Historysửa

Yevon Script.jpg

Yevon Script as it appears in Spira, looking similar to Sanskrit

1,000 years before the events of Final Fantasy X, there was a great war between the cities of Zanarkand and Bevelle. Yevon, Zanarkand's ruler, could see that his people would not be able to defeat Bevelle's machina, but he was unwilling to allow his city to be swallowed up into history. He devised a plan to preserve its memory for all eternity, even if he could not save the city itself. At Yevon's order, most of the surviving citizens of Zanarkand gave up their lives to become Fayth, who Yevon could then use to conjure a summoned form of Zanarkand based on the memories of its citizens. This summoned replica of the city was to be an ideal paradise, removed from conflict and those who may infringe upon this city of memories.

In order to accomplish this, Yevon manifested the city out at sea in an undisclosed location, far removed from the Spiran mainland and the warmongering Bevelle. Further, to prevent technology from allowing Bevelle or anyone else to easily locate his summoned city, Yevon used Gravity magic to surround himself with disembodied spiritual energy (pyreflies), and used them to create an invincible armor called "Sin"; this armor would protect him while he summoned Dream Zanarkand, as the summoned form of the original is called. Additionally, Yevon "programmed" Sin to attack areas with high populations and advanced technology, thus bringing technological progress to a halt and keeping the people of the mainland from giving much thought to what may lay far out at sea.

Unfortunately for Yevon (now to be known as "Yu Yevon"), maintaining his summoned city and creating Sin was a greater strain on his human mind than even he, who was considered peerless amongst Summoners, could handle. His humanity faded from him, leaving only his instincts to maintain Dream Zanarkand's order and to protect himself. Sin's first act as an instinctual beast, "programmed" to attack advanced technology, was to destroy the original Zanarkand.

Yunalescasửa

Yevon had a daughter, Lady Yunalesca, to whom he left instruction of a technique called the Final Summoning, the only known way Sin's armor could be pierced. A Summoner who trains her/his Aeon-summoning abilities sufficiently will pass Yunalesca's test and be deemed worthy of receiving the Final Summoning. The Final Aeon is an ultimate summon for a Summoner, though every Summoner would have a different Final Aeon, and their Final Aeon would not function the same for another Summoner. A notable example of this is that Seymour's Final Aeon is Anima, with whom he could defeat Sin, yet she is not as powerful for Yuna. This is because a Final Aeon must be someone to whom a Summoner has a close, powerful bond, such as a friend, sibling, or spouse. It is for this reason that a Summoner's Guardian is chosen to become the Fayth for that Summoner's Final Aeon. Summoning the Final Aeon grants a Summoner the power to destroy Sin because of the powerful bond that unites the Aeon and the Summoner, but when this method is used, Yevon endures the destruction of its vessel and quickly merges with the Final Aeon and uses it as the core of a new Sin. Further still, Yu Yevon's process of merging with a Final Aeon severs the powerful emotional and mental link between Aeon and Summoner, resulting in a psychic feedback that kills the Summoner. The Church of Yevon proclaims that this rite can defeat Sin for a time and give Spira hope for a short while, but states that unless the world embraces the teachings of Yevon and atones for their sins, Sin will never disappear completely.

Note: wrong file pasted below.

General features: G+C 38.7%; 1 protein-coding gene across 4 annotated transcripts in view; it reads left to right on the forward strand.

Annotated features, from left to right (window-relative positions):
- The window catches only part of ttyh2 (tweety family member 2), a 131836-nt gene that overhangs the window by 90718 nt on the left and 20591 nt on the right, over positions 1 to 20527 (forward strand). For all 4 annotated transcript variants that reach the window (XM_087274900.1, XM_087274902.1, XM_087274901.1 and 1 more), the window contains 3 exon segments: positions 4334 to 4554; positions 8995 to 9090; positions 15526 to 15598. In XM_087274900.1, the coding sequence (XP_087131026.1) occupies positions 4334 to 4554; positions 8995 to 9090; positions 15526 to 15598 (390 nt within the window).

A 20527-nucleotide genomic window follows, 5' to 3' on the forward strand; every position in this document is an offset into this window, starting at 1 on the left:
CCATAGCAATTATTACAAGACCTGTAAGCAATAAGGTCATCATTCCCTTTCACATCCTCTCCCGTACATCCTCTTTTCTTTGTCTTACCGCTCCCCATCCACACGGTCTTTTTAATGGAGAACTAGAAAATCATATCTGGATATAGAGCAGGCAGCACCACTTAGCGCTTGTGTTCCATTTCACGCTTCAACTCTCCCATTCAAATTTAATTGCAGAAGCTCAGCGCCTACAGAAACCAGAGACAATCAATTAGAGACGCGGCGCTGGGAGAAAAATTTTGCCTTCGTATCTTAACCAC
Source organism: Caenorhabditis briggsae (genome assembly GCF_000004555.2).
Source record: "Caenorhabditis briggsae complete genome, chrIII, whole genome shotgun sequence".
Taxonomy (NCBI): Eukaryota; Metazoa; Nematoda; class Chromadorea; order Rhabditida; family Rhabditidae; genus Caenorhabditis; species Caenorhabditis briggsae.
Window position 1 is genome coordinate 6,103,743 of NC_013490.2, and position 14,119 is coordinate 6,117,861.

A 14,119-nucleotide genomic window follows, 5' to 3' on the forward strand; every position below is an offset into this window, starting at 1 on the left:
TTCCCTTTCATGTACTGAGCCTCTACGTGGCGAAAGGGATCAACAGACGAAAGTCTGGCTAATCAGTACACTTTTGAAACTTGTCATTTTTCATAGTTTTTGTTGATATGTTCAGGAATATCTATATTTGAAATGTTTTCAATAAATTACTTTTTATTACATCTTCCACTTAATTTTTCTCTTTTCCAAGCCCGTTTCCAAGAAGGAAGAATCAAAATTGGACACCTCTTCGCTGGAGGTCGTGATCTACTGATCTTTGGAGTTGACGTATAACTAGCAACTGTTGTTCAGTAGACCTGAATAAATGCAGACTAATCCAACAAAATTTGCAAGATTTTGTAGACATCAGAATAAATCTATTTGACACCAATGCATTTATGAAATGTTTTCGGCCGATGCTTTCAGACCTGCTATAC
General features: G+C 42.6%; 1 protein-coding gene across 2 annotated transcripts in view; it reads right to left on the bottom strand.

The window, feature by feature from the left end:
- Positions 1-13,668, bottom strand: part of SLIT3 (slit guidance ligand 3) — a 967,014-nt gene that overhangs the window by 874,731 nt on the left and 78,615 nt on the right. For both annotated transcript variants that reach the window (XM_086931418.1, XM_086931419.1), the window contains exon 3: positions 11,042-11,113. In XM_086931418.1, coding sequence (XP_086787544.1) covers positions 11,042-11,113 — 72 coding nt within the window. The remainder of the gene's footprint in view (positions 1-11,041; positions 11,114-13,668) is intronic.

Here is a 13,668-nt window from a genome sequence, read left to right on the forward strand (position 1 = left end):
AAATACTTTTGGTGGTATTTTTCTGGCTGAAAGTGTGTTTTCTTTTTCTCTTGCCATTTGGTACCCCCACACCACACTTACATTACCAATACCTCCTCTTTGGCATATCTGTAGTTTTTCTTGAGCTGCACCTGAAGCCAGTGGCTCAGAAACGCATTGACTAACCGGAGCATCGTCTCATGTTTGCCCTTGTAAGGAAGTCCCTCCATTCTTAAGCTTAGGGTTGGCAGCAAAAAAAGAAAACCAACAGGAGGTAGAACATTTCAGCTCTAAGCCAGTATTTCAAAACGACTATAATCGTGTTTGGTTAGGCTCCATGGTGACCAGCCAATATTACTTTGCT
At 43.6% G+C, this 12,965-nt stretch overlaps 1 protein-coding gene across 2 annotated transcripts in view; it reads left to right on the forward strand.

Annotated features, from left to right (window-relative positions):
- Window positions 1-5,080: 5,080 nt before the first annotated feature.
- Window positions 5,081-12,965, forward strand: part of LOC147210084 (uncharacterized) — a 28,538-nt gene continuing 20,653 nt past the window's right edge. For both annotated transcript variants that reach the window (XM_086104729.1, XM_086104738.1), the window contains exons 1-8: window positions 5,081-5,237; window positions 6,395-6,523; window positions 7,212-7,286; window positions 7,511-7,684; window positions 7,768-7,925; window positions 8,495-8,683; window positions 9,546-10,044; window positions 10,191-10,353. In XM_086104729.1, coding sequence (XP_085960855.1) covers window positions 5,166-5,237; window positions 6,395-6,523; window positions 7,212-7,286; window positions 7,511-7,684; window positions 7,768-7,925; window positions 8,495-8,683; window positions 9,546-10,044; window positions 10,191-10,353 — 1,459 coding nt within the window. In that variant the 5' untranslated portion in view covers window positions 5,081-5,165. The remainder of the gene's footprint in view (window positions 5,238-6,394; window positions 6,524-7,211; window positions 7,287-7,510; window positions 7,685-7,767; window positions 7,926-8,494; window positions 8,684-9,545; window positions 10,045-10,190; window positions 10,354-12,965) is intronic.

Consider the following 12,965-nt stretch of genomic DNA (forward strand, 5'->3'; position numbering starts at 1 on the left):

The Final Summoning plays an invaluable role in the Teachings of Yevon, and Bevelle's acceptance of them. Once Sin made its first public appearance, Bevelle believed it to be a powerful Aeon created by Yu Yevon and sent to exact revenge. In order to appease Yevon, in a deal with Yunalesca, Bevelle agreed to offer praise to Yevon and maintain his memory through establishing the Teachings of Yevon. It is believed that this was Yunalesca and Yevon's plan all along; Dream Zanarkand would remain undiscovered and the people on Spira's mainland would not be forced to utterly succumb to despair. Yunalesca then turned her husband Zaon into the first Final Aeon, and used him to destroy Sin. Yu Yevon's spirit then possessed the Aeon that Zaon had become, and used him as the core of a new Sin. Yunalesca died when the bond with her husband was severed, but her spirit remained in Zanarkand to grant new Final Aeons to worthy Summoners.

The Teachings of Yevon mainly revolve around the Final Summoning and the ban on machina, as it was Yevon's wish that there should never be technological convenience that would allow for Dream Zanarkand to be discovered. Bevelle began to set up temples throughout Spira, and in each temple was placed a Fayth. To govern these laws, the Church of Yevon came to be, with four Maesters at the top, a High Priest for each temple, and many other priests, monks, and nuns.

Fayth can be heard singing a hymn that was reported to have been heard coming down from the Fayth on Mt. Gagazet at Sin's first public appearance -- a hymn which later became known as the "Hymn of the Fayth." Around the time Bevelle adopted the Teachings, this song was taken up by those who were in defiance of Bevelle, the Al Bhed in particular. At first, Bevelle prohibited the use of the song, but then spread a story that the song was sung to soothe the souls of the dead. The hymn was incorporated into the Teachings of Yevon thereafter and regarded as a holy song.

The End of Yevonsửa

At the end of Final Fantasy X, Tidus, Yuna, and Yuna's other guardians entered Sin and killed Yu Yevon, ending his control over Spira and breaking the people's faith in Yevon. Along the way, they exposed the church's corruption, hypocrisy, and horrific internal workings, a trait commonly found in religion and government in Final Fantasy games.

Two years later, in Final Fantasy X-2, the moral teachings of Yevon were revitalized in the form of the New Yevon Party under Praetor Baralai. Although technically a splinter group of Yevon, the New Yevon Party was not a religion, but a way of life, their motto and position on technological advancement being "One thing at a time."